The community of Charlotte, North Carolina was preparing to host the biggest three days in basketball: the All-Star weekend, scheduled for early next year. It was an appropriate city for the event. In addition to being the home of NBA team the Charlotte Hornets, it’s the hometown of Dallas Mavericks shooting guard Seth Curry and his little known older brother Steph (he plays for Golden State).
The anticipation was jolted by an announcement by the National Basketball Association that the All-Star game would be moved because of the league’s objection to North Carolina’s House Bill 2 (HB2).
The bill’s essential problem, in the eyes of the league, is discrimination. ESPN writes that the law “most notably requires that people use bathrooms in publicly funded spaces that reflect the gender associated with the biological sex on their birth certificates”. This allegedly discriminates against people who identify with a gender other than their biological one.
To state the news a different way: The representatives of the people of North Carolina have made a decision that they believe is best for the safety of the citizens of their state that involves the manner in which public spaces are used. Now the city of Charlotte and the people of North Carolina are being punished as a result.
While avoiding the raging argument about the twisted ethics of indiscriminately allowing people to deny their biological gender when they go to the restroom, I believe it has to be pointed out that the NBA’s decision has far reaching implications. Not only about discrimination, but about the rights of individuals and persons to express their beliefs and act upon them.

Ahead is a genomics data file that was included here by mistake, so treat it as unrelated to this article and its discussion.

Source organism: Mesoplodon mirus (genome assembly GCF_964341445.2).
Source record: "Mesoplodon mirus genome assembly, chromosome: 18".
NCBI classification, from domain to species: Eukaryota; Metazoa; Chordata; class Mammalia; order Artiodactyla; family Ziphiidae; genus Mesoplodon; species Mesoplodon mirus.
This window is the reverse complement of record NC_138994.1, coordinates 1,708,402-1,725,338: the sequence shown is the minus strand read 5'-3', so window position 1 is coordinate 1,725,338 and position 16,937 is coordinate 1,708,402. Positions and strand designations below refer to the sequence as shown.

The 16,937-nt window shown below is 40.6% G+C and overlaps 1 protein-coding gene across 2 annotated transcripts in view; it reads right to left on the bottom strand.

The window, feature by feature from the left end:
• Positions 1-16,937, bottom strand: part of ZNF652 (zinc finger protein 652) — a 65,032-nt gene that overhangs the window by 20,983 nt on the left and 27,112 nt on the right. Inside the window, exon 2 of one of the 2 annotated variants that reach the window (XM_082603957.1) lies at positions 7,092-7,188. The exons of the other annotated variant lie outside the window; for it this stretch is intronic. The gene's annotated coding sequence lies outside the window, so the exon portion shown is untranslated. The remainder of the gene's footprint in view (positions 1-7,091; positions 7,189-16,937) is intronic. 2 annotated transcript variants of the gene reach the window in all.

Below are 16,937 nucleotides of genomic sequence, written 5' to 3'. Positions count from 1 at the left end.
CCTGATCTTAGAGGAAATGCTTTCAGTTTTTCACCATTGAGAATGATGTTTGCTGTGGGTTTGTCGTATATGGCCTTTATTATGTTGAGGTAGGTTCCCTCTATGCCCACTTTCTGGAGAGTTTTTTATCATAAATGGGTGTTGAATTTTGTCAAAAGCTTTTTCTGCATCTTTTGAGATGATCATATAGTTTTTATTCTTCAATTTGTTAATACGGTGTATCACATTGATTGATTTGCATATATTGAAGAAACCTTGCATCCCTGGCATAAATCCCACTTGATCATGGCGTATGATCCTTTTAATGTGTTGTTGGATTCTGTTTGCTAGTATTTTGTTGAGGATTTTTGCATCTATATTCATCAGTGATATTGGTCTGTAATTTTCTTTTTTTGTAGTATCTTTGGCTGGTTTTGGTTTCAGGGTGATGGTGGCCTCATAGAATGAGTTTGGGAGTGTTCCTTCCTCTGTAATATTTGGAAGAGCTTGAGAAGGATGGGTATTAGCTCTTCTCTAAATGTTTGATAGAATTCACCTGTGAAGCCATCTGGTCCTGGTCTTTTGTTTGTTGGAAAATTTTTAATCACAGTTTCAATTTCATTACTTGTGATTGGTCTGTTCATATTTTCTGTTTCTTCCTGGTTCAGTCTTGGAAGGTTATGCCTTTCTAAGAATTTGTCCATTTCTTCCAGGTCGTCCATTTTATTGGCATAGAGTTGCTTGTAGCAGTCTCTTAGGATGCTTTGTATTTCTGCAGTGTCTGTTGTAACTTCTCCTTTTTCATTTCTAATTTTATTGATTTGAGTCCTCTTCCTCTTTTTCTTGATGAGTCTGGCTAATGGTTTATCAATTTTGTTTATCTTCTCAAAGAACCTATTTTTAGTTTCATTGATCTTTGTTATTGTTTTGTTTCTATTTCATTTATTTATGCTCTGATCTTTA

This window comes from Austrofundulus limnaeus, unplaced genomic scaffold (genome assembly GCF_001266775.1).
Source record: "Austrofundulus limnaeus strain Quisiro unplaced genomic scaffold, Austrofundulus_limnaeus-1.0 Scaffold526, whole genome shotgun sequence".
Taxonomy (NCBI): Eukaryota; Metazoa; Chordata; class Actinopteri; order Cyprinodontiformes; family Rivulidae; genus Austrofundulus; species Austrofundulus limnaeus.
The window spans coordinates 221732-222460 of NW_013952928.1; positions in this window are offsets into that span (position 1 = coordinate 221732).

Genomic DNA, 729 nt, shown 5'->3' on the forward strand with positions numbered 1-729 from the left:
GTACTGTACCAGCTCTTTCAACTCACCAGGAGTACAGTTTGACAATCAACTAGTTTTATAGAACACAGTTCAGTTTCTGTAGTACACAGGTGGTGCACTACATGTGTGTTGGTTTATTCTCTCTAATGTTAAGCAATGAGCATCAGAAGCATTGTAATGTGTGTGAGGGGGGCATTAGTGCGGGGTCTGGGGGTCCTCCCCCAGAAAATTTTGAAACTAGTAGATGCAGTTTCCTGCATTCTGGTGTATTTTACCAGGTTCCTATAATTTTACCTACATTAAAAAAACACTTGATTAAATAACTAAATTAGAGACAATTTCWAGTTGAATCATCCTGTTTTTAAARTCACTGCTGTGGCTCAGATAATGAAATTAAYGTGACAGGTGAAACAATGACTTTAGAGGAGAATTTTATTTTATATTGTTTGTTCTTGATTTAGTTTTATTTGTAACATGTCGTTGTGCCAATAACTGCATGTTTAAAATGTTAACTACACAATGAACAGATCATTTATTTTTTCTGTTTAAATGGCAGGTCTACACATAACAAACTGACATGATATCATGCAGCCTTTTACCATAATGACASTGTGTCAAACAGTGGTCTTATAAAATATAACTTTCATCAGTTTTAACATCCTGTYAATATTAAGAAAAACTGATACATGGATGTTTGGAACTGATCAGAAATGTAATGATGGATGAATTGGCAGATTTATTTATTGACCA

The NBA, unconsciously, is not only declaring what they believe to be right: they are stating that the state of North Carolina has to agree with them, or else. However, the state’s decision does not involve invasion of the individuals lives of its LGBTQ community or the use of private property. It is well within the people’s rights to regulate how their public spaces restrooms.
The argument is definitely one of principle. It does not make any material difference in the LGBTQ community of North Carolina to be restricted in their restroom use, but the moral victory for them is invaluable. On the other hands, proponents of the law within the state believe they are taking measures that they believe will ultimately protect the children of their schools.
The NBA has rescheduled the event in Charlotte to 2019, on the condition that the situation changes to suit their position. Regardless of how these events play out, however, the League’s decision has immediate implications that cannot be ignored: if a state cannot be allowed to honestly act on its beliefs without paying a price, the same will be true of individuals as things move forward. The demand for tolerance of any and every demand of the LGBTQ community is coming at the cost of freedom belief by everyone else.
In its push against discrimination and tolerance, the NBA has discriminated against a state for its choice and behaved intolerantly of the beliefs of that state’s legislature and governor. We all should feel compelled to evaluate the strength of our positions on these issues, since they may come at a cost in the end.